13 Nov, 2015 The invisible world of low-wage work
13 November 2015
By David Hetherington
When he seized the Prime Minister’s job, Malcolm Turnbull told us that Australians are living at the most exciting time in our history, a time of big challenges and opportunities. His leadership, he promised, would explain the challenges and seize the opportunities.
In that context, it’s worth reflecting on a large, hidden slice of Australia where challenges seem endless and opportunities few and far between. This is the world of low-wage jobs.
Jobs are hailed a panacea for all manner of ills, offering livelihood, security, resilience and self-worth. But not all jobs are equal. Invisible to most of us, millions of Australians endure jobs that offer basic income, and nothing more. Recently I got a glimpse into this world, spending a day on the road with the National Union of Workers.
The centre of this world is the lunch room, and with a mix of curiosity and uncertainty, I followed a team of organisers into a lunch room at a cold storage factory in western Melbourne.
It’s a bleak wintry day, matching the environment in which these men work (yes, they’re all men). Their work unfolds in conditions most of us would find unbearable â€“ heavy lifting in a room set to minus 27 degrees, basically the biggest freezer in the southern hemisphere. The men are a diverse group – Pacific islanders, Chinese, second-generation European migrants.
The first impression is shades of grey. The walls are grey, the lino floors are grey, the chairs and tables are grey, even the high-vis gear is a washed-out grimy grey.
The second impression is of eyes averted. Â No-one wants to be seen talking to the union.Â The reason why soon becomes clear.Â The enterprise bargaining agreement is up for negotiation next year, but while it dictates their livelihood, the workers aren’t engaged. This is because the owners of the site have successfully rid themselves of responsibility for the vast bulk of their workforce.
They have migrated more than 400 of their workers from company employment to labour hire agencies, where the company has no direct responsibility for their welfare. They work at the same site, they do the same work, but they don’t have the same employer. Or the pay, conditions, security or union rights that went with that employment.
So these workers believe, with some justification, the union can’t do much for them.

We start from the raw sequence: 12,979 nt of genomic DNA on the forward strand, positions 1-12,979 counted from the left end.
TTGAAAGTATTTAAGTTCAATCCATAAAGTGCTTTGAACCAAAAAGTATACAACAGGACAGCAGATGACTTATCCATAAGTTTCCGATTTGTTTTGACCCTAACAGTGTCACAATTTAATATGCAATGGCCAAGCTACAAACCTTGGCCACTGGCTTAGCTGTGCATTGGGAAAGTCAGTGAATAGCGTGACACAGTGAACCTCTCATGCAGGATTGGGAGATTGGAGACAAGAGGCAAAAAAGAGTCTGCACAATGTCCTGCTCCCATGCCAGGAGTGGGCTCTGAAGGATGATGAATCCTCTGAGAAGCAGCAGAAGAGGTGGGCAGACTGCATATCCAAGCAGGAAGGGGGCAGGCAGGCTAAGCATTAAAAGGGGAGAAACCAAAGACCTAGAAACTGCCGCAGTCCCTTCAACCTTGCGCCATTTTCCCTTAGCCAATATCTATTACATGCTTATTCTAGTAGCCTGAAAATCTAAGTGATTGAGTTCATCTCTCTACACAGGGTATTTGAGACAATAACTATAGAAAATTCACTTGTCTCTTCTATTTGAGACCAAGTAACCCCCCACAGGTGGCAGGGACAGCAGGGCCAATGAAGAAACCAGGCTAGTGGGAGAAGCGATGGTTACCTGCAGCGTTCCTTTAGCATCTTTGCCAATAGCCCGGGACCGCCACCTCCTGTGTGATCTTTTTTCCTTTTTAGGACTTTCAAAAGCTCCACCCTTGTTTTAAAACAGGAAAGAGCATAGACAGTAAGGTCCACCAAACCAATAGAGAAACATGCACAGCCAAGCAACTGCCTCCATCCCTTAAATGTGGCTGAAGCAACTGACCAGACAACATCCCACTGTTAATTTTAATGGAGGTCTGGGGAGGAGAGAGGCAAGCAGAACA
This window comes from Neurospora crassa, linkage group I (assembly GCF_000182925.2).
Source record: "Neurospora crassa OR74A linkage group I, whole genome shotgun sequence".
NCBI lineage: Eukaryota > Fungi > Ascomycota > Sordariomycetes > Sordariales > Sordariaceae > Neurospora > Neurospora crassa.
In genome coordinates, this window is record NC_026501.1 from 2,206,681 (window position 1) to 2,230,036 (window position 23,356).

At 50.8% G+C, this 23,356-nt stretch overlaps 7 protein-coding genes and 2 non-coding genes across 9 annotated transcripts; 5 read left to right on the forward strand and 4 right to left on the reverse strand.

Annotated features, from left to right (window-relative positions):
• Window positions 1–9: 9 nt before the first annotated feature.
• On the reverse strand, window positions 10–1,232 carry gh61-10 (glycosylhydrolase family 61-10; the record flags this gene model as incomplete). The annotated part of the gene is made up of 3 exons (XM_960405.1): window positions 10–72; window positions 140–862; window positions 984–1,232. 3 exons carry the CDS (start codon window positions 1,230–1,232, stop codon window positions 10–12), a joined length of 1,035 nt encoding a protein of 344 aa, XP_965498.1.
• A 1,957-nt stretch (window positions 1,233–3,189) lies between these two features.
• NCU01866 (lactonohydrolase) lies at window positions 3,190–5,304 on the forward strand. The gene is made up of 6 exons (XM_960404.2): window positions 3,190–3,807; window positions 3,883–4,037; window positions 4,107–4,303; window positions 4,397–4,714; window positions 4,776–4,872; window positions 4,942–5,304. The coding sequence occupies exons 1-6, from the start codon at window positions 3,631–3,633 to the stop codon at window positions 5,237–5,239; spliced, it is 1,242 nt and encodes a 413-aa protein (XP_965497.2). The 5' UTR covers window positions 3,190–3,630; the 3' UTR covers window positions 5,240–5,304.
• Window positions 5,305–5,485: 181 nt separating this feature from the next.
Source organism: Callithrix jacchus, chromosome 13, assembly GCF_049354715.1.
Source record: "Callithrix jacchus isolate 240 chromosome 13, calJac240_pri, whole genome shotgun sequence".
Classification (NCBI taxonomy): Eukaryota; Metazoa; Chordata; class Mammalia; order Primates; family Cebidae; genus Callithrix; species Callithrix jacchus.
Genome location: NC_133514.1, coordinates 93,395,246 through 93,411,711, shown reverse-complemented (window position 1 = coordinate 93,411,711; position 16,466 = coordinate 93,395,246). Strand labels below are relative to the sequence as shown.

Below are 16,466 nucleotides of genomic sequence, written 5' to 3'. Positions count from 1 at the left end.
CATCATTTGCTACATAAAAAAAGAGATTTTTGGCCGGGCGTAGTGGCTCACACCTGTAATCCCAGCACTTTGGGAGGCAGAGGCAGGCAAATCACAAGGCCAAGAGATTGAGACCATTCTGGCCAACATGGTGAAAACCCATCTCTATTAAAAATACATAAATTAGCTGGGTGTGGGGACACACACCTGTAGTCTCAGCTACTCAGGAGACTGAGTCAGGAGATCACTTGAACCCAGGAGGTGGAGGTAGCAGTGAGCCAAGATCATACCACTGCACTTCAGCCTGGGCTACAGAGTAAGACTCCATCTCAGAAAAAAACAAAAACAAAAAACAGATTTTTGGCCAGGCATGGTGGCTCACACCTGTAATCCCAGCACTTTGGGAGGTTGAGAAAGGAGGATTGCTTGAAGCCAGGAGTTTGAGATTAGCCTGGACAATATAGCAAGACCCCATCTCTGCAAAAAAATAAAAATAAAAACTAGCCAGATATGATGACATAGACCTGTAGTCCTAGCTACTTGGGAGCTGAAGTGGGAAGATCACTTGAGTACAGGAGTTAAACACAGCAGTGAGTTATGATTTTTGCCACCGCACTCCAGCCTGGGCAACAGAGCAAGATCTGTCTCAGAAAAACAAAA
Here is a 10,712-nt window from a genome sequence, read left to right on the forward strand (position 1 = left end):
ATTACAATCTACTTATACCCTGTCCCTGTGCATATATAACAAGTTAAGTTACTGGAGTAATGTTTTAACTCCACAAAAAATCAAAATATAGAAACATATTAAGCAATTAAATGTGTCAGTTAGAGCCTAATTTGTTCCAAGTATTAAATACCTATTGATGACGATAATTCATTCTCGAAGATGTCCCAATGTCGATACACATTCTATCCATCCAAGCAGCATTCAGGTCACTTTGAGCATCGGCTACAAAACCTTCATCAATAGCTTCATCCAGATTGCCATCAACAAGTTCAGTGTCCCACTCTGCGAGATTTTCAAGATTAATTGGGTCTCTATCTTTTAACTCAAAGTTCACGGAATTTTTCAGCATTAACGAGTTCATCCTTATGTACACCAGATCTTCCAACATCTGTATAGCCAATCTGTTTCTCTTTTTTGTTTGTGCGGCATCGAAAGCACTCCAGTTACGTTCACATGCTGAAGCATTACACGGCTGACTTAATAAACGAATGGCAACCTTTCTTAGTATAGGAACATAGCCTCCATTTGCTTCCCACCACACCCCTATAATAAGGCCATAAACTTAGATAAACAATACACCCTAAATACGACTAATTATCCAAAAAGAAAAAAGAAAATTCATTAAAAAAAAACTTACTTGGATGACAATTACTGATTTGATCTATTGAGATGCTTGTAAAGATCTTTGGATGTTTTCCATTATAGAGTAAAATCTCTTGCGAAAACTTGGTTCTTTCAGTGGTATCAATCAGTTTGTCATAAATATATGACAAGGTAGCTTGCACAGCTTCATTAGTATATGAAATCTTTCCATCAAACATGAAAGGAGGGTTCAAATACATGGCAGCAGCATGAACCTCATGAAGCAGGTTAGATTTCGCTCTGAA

But it’s more than that. There’s not just a sense of resignation, there’s a sense of fear. They don’t want to be seen talking to us because there are cameras throughout the facility, and it doesn’t do well to fraternize with the union.
The tables segment by ethnic group, and over wrapped sandwiches and heated-up leftovers, one bloke at each table emerges as reluctant spokesman. As they explain, it’s easy for the company to make its displeasure felt. It’s nothing for someone’s weekly hours to be cut from 40 to 25. A dropped mug in the lunch room leads to an incident report, which leads to an undated, signed resignation letter for the file. No wonder they don’t want to talk.
Even the conditions that aren’t deliberately punitive are a long way from what most of us would believe possible. There’s no standard start times for shifts – it might be 4am, it might be 6 – and it changes consistently with little notice. Unlike other cold storage sites, there is no ‘freezer allowance’ for working in sub-Arctic temperatures.
You might get called in on a Saturday morning, and then told to go home after a couple of hours’ work, despite a national standard around 4-hour minimum shifts which has been legally excluded from these workers’ agreements. But complain and you’ll be tagged a troublemaker, with less hours in next week’s shifts.
At $30, the hourly rate is pretty good, but this has been achieved by trading away these conditions. Now there is little left to trade away, so the wage premium will erode over time.
The final impression is a complete lack of solidarity, of collective identity. Under individual labour hire agreements, it’s every man for himself – there’s no reward for sticking oneâ€™s head above the parapet to champion better conditions for all. This makes a union’s task near-impossible.
What it amounts to is the commoditization of work. In this economic system, labour is simply one more input – no different from fuel, forklifts or power. There’s no recognition that the workers who constitute this input are people just like their bosses – they have families, ill health, bereavements, celebrations. Instead, under these economic arrangements, they are a unit cost to be optimised.
True, it’s not the slavery of the South, or Soviet forced labour, but there is something Orwellian about a place where physically powerful men are frightened to speak out for fear of provoking their economic masters.
There is nothing illegal about it, though. It is the result of a clever, uncaring employer using contemporary workplace laws to full advantage by making these workers sign away their rights, rights that most Australians believe everybody enjoys. For the employer, contracting out means both shifting risk to employees and avoiding the obligations of a union agreement by existing workers to a non-union employment arrangement.
These laws must change. As proponents on both sides of the debate have argued, our workplace relations system is no longer fit for purpose. Any change should recognize that workers are ever less likely to be employed directly, and it won’t just be through labor hire agencies, it will be through apps. But equally any change must furnish workers with not just the right to organise to negotiate pay and conditions collectively, but with practical means to do so.
If we can’t do this, Malcolm Turnbull’s rhetoric of challenges and opportunities will rapidly sound hollow, as the disconnect between the two becomes ever more stark.